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Leukocyte immunoglobulin-like receptor 1 (LIR-1) is up-regulated by cytomegalovirus (CMV), which in turn, has been associated with premature aging and more severe joint disease in patients with rheumatoid arthritis (RA). The aim of this study was to investigate the expression and functional significance of LIR-1 in CMV-positive RA patients.
We determined the phenotype, cytolytic potential, CMV-specific proliferation, and HLA-G-triggered, LIR-1-mediated inhibition of interferon-γ secretion of LIR-1+ T cells in RA patients and healthy controls.
We found increased frequencies of CD8+ T cells with CMV pp65-specific T cell receptors in CMV-positive RA patients as compared to CMV-positive healthy controls. CMV-specific CD8+ T cells in these patients were preferentially LIR-1+ and exhibited a terminally differentiated polyfunctional phenotype. The numbers of LIR-1+CD8+ T cells increased with age and disease activity, and showed high levels of reactivity to CMV antigens. Ligation of LIR-1 with soluble HLA-G molecules in vitro confirmed an inhibitory role of the molecule when expressed on CD8+ T cells in RA patients.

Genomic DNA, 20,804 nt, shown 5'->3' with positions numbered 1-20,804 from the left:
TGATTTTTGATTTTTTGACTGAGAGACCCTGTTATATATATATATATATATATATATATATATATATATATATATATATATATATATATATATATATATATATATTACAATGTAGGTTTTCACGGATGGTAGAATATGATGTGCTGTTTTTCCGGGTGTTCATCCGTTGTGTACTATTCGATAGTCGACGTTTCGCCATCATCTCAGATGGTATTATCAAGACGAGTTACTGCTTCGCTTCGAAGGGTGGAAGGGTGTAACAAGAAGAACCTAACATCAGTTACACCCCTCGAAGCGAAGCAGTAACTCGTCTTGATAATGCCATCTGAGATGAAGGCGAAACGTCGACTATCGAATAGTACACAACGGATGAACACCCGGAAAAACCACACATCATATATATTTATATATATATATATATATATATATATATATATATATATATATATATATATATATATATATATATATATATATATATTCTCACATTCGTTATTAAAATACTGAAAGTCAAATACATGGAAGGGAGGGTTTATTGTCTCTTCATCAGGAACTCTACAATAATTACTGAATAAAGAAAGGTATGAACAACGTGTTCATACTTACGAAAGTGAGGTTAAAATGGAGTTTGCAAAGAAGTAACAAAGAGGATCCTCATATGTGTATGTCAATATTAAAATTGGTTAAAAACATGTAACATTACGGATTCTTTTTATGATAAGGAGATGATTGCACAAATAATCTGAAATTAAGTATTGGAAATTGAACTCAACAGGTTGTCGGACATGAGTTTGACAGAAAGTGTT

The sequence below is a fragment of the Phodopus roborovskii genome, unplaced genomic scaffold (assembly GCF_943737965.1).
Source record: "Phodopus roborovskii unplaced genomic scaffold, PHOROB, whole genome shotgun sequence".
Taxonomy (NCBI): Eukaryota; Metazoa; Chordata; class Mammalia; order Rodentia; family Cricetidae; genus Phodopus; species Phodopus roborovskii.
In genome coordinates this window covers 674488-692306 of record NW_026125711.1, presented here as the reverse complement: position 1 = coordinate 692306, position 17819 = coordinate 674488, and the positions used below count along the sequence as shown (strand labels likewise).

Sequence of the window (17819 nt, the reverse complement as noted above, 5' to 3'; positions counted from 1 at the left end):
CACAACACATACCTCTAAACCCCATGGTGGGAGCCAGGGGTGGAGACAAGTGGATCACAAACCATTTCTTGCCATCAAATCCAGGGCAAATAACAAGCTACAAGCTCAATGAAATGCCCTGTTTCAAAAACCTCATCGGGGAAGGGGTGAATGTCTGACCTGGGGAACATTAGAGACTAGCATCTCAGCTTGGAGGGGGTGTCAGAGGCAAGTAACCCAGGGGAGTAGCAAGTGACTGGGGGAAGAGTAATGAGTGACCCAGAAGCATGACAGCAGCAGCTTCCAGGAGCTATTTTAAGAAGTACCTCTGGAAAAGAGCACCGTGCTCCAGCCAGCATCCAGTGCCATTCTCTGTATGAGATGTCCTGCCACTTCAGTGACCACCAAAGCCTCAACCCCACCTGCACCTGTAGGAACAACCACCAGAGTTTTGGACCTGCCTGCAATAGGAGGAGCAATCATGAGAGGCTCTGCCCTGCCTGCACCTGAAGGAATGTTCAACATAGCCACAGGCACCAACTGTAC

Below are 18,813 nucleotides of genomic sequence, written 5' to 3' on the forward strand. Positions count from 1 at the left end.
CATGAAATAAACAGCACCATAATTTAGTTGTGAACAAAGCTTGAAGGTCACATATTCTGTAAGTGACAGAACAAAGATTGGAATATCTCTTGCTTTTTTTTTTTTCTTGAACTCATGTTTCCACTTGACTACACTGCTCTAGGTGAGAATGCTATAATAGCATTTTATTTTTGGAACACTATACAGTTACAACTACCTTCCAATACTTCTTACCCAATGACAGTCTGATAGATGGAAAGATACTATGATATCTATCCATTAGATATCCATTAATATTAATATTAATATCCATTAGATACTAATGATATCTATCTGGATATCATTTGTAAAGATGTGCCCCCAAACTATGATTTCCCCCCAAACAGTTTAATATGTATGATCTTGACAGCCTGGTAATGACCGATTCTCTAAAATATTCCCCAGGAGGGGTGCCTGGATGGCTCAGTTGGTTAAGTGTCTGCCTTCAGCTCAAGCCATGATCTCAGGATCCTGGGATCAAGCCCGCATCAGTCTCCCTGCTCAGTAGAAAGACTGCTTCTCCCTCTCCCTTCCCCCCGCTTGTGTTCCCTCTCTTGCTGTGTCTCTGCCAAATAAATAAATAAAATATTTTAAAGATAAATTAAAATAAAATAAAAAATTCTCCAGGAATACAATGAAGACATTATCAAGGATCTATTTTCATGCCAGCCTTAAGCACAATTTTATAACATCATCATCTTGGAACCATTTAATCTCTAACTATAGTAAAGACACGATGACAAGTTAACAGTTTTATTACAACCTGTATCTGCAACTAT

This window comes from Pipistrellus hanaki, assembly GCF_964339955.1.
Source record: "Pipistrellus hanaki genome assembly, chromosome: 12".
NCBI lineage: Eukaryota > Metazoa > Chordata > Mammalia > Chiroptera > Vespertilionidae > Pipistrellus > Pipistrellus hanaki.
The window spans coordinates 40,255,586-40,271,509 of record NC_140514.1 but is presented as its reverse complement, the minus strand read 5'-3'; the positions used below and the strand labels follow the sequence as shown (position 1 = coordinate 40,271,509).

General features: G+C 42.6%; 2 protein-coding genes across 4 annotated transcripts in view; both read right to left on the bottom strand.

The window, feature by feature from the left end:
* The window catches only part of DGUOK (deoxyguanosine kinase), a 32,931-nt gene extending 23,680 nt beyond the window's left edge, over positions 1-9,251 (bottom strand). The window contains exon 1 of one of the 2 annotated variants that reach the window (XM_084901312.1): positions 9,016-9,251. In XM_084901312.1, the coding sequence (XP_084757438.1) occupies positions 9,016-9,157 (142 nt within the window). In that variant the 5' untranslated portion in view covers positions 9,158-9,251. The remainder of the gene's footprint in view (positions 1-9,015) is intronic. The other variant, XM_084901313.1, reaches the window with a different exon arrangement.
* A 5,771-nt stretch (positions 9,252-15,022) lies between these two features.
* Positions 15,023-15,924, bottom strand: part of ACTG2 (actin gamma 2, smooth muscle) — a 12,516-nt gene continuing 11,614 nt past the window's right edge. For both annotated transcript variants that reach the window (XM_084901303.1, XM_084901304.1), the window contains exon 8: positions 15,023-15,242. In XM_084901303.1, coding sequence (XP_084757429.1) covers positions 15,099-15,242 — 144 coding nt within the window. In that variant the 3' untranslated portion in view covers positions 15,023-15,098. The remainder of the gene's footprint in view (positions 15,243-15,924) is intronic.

We propose that latent CMV infection in the context of a chronic autoimmune response induces the recently described "chronic infection phenotype" in CD8+ T cells, which retains anti-infectious effector features while exhibiting autoreactive cytolytic potential. This response is likely dampened by LIR-1 to avoid overwhelming immunopathologic changes in the setting of the autoimmune disease RA. The known deficiency of soluble HLA-G in RA and the observed association of LIR-1 expression with disease activity suggest, however, that LIR-1+ T cells are insufficiently controlled in RA and are still likely to be involved in the pathogenesis of the disease.
© 2016 The Authors. Arthritis & Rheumatology published by Wiley Periodicals, Inc. on behalf of the American College of Rheumatology.